Alongside supper, our bar served some amazing wines that a friend of Adam’s family had collected from Germany for us. For white we chose an incredible Bacchus, Spatgurgunder for our red, and a lovely rose Portugieser. Adam also brought across some Barossa Valley Cabernet Sauvignon Merlot for those who prefer something bigger too, plus we bought in a couple of mini kegs of some of my favourite ales, and a keg of Adam’s favourite cider!

Then (after we were sure everyone had eaten something!) we opened a full cocktail bar, featuring a short list carefully chosen by us at a lengthy tasting! These went down very well indeed, and many of our guests made it a mission to try each one! We made sure the non-drinkers were well catered for by asking our bar staff to serve all the cocktails as ‘virgin’ on request, and also had a good stock of teas available too.

DIY Wedding Hand Typed Menu displayed in vintage typewriter

DIY Wedding Cocktail Bar

Next up, was the cake. Neither of us were fond of the idea of one big cake, as we like lots of different types, and didn’t really want to go in for the formal cutting bit either. Instead we asked a bunch of friends to make some little individual cakes and sweets for us, so that people could help themselves to as much or as little as they liked, and had a choice of different kinds too. The wonderful Brigitte (who, luckily for us happens to be a pastry chef!) made us a whole host of miniature cakes, including some seriously yummy tiny blueberry muffins. Then Hannah P made her famous chocolate covered cinder toffee, which was very popular! Adam’s Mum made a load of her lovely meringues for us, and we also bought some of the incredible chocolate brownies from our local artisan baker, Quotidian. And last, but perhaps my favourite, were Hannah G’s macaroons….she made lots of different flavours for us, in pretty pastel colours to match our decor, and they were divine!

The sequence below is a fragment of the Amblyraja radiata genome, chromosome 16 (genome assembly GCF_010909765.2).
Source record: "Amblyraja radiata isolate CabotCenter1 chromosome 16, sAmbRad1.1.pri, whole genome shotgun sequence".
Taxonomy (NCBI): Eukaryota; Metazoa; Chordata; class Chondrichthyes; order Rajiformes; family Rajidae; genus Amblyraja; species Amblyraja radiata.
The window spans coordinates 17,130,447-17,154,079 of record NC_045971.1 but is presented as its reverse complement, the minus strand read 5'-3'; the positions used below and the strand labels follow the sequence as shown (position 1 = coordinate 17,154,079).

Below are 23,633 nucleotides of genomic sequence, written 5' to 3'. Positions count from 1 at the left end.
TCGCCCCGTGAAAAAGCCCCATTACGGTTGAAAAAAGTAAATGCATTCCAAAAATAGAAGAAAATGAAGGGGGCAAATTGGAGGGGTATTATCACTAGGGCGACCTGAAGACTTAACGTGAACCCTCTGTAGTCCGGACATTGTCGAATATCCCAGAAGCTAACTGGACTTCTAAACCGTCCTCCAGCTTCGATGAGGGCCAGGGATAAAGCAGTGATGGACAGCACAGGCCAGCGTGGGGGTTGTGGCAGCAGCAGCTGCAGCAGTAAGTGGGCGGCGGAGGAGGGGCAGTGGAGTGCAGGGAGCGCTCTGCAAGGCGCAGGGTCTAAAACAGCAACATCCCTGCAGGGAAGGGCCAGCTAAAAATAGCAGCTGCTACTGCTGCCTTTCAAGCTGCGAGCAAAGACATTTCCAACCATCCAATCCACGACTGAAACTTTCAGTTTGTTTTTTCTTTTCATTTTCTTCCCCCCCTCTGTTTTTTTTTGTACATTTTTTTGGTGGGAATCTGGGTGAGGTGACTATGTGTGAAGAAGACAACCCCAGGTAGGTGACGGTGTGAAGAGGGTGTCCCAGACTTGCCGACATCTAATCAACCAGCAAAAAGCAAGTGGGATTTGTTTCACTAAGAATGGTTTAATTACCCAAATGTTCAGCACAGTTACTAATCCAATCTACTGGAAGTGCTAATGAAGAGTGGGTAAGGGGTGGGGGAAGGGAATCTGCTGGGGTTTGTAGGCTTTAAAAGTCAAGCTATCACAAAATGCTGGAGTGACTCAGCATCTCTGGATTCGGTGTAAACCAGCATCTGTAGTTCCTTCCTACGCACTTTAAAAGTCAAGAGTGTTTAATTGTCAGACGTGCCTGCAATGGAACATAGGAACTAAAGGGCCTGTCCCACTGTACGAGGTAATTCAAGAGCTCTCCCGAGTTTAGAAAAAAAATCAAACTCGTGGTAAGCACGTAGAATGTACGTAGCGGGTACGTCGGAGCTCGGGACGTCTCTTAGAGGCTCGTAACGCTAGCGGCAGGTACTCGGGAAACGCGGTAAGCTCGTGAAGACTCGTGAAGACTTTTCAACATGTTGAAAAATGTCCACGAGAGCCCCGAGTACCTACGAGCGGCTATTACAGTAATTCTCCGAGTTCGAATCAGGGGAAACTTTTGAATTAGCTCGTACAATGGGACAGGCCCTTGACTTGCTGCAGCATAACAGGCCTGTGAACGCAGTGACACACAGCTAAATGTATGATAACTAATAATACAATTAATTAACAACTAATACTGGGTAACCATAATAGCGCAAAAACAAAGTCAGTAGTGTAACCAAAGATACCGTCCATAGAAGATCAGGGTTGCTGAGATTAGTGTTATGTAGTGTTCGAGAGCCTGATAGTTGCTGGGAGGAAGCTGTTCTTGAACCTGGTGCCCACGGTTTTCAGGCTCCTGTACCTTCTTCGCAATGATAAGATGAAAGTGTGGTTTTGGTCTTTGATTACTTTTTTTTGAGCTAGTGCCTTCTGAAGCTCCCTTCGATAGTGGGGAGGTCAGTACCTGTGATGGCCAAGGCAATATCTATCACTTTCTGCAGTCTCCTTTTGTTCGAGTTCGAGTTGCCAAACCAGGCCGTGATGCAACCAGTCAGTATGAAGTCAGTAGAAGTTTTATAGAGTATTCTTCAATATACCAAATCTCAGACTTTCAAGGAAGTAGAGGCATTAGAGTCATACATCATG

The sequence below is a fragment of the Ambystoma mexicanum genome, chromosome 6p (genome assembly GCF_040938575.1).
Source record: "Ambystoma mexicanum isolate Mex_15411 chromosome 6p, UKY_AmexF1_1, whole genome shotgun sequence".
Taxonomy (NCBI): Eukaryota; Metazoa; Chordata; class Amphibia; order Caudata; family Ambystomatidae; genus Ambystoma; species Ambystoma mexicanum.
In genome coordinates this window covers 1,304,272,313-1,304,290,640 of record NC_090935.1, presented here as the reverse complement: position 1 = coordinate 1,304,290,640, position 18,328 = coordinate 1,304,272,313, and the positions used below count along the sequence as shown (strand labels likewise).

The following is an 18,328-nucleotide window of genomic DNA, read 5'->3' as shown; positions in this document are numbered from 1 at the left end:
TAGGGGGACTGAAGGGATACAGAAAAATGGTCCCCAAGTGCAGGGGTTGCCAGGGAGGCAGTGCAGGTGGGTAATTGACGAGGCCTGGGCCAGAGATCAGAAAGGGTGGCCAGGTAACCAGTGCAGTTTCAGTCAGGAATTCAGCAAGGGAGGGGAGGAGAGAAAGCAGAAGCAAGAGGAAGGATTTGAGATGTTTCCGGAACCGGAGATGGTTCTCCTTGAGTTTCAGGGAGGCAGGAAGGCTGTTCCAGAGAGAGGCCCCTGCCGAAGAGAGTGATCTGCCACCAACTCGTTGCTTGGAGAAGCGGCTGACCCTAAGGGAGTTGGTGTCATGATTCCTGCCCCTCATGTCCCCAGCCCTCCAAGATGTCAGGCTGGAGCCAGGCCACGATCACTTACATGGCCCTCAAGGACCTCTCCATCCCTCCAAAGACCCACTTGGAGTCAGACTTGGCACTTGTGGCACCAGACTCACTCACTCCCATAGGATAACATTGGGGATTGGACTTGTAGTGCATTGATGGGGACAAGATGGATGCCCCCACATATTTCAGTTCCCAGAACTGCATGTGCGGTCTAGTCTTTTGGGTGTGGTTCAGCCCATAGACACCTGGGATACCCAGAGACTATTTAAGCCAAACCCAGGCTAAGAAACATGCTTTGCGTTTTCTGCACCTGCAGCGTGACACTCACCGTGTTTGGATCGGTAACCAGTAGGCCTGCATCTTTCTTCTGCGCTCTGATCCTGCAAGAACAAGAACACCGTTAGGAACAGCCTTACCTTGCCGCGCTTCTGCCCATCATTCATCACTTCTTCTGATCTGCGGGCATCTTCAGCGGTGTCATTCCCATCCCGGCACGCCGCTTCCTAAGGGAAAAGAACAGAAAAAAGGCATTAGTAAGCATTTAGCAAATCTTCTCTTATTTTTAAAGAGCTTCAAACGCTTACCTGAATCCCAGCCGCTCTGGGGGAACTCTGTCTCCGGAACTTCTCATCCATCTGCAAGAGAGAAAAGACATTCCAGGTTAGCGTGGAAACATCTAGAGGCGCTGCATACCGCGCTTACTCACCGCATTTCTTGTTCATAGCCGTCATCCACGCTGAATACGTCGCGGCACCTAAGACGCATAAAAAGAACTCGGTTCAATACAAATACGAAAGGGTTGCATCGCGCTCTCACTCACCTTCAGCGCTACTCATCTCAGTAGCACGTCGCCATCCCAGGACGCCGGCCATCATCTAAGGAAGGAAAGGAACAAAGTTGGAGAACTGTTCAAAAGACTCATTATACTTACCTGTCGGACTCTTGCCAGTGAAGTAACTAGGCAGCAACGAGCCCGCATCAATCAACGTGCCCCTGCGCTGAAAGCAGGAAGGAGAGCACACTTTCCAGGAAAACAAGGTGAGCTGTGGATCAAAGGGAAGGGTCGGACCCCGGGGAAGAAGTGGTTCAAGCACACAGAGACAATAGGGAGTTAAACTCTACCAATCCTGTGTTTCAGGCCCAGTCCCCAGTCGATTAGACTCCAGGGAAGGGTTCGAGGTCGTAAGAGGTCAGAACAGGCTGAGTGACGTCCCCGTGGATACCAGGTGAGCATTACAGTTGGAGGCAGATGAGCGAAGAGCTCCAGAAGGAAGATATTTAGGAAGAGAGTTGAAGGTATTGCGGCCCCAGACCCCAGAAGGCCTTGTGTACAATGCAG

Being fervently British when it comes to the cheese course, I insisted our cheese ‘cake’ was brought out after puddings, although our guests were able to enjoy them alongside each other as they were all set out at the sweet station. We ordered six tiers of cheese from the wonderful people at Liverpool Cheese Company as I’d heard they were pretty good. Their advice and service was impeccable actually, and the cheese itself (including carefully sourced decorations according to our guidelines) was amazing. From bottom (largest) to top (smallest) we chose Mrs Kirkham’s Lancashire, Snowdonia Extra Mature Cheddar, Delice Cremiers, Cashel Blue, Somerset Camembert and Capricorn Goat’s cheese. Half of these were regular favourites of mine, but it was lovely to have some that were new to me too, especially as the lovely cheese people sent us samples before hand so we could be sure!

DIY Wedding, tiered cheese course cheese cake with flowers and fruit

DIY Wedding, tiered cheese course cheese cake with flowers and fruit